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A question asked by many college graduates upon leaving college is does student loan consolidation help credit score? The answer is yes! The fact is, student loan consolidation does more than reduce your long-term debt; it also helps improve your credit score during the course of the loan. In return, this could help the recent graduate get a better home, car, or better rates on personal loans or credit cards after graduation. Student loan consolidation improves your credit score by taking into account the methods that are used by the reporting agencies. For instance, the more open loan accounts you have, the more reports there will be to the credit bureau. And the more open accounts that you have, the lower your credit score will be.

During the course of an academic career, a student will take out as many as 8 loans to help pay for college; one for each semester. Student loan consolidation helps take these 8 accounts and reduce them into one. Therefore, instead of separate accounts with their own interest and terms of payment, you have only one to worry about. That also means less reporting to the creditors, which in return produces a better credit score. Student loan consolidation also creates lower payments in the terms of your student loans. When these agencies determine your credit score, they often look at your minimum monthly payments to determine your score. Chances are that with student loan consolidation, you will have a monthly payment smaller than the lump sum of all the old monthly student payments. If so, you are indeed helping your credit score in the positive way.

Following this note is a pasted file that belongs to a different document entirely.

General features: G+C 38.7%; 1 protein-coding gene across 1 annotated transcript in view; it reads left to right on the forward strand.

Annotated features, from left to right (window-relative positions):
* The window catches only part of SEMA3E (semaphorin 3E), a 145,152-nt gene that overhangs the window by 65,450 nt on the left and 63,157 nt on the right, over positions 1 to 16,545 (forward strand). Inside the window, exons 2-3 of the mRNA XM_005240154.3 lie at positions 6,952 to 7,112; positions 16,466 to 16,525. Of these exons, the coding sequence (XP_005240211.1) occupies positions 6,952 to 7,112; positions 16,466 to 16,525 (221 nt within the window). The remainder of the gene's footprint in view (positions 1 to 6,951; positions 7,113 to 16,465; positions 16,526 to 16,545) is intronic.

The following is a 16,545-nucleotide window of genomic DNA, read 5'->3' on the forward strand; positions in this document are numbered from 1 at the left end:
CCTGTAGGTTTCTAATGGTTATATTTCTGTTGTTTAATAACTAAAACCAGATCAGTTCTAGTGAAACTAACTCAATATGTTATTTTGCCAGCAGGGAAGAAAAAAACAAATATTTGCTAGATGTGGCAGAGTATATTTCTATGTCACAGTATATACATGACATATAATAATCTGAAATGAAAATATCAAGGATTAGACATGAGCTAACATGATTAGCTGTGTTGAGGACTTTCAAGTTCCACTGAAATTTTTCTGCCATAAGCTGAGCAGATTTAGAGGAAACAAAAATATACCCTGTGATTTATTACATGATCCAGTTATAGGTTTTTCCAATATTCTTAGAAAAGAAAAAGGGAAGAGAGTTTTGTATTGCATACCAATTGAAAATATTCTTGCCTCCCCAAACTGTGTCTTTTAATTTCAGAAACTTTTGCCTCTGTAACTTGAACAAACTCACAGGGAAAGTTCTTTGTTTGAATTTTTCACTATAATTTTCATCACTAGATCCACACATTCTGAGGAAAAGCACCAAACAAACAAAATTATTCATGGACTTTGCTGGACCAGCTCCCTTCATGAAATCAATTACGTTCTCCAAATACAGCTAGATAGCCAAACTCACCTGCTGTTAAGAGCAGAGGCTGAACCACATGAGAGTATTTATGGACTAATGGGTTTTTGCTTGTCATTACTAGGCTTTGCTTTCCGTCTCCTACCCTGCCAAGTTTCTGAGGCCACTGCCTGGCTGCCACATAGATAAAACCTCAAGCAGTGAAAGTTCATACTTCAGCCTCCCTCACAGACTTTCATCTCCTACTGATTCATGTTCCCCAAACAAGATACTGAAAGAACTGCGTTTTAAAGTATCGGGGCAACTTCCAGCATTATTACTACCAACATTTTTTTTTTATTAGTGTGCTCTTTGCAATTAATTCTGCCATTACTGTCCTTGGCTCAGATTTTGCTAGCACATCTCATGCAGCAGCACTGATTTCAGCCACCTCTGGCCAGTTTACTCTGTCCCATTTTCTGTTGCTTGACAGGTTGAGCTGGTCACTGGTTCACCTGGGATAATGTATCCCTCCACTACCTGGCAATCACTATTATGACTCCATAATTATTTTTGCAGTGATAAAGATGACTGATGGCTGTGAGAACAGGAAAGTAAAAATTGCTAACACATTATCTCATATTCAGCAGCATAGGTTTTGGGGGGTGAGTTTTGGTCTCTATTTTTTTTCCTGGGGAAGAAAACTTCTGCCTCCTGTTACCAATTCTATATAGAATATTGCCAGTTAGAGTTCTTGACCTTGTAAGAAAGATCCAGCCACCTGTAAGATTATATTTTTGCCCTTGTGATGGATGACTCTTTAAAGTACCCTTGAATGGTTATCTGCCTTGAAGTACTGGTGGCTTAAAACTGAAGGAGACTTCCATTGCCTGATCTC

Finally, when student loan consolidation helps your credit to debt ratio. When the credit bureau looks at your debt to credit ratio, they will see less in a consolidated loan. When you have more credit available to you, but less used, then you will almost always have a higher credit score. Thus, these three main points should be reason enough for any student to consolidate their student loans into one monthly payment. It not only takes the strain off of paying bills, but it also takes the strain off of bad credit.

This Financial Services article was written by Harold Jones on 8/28/2008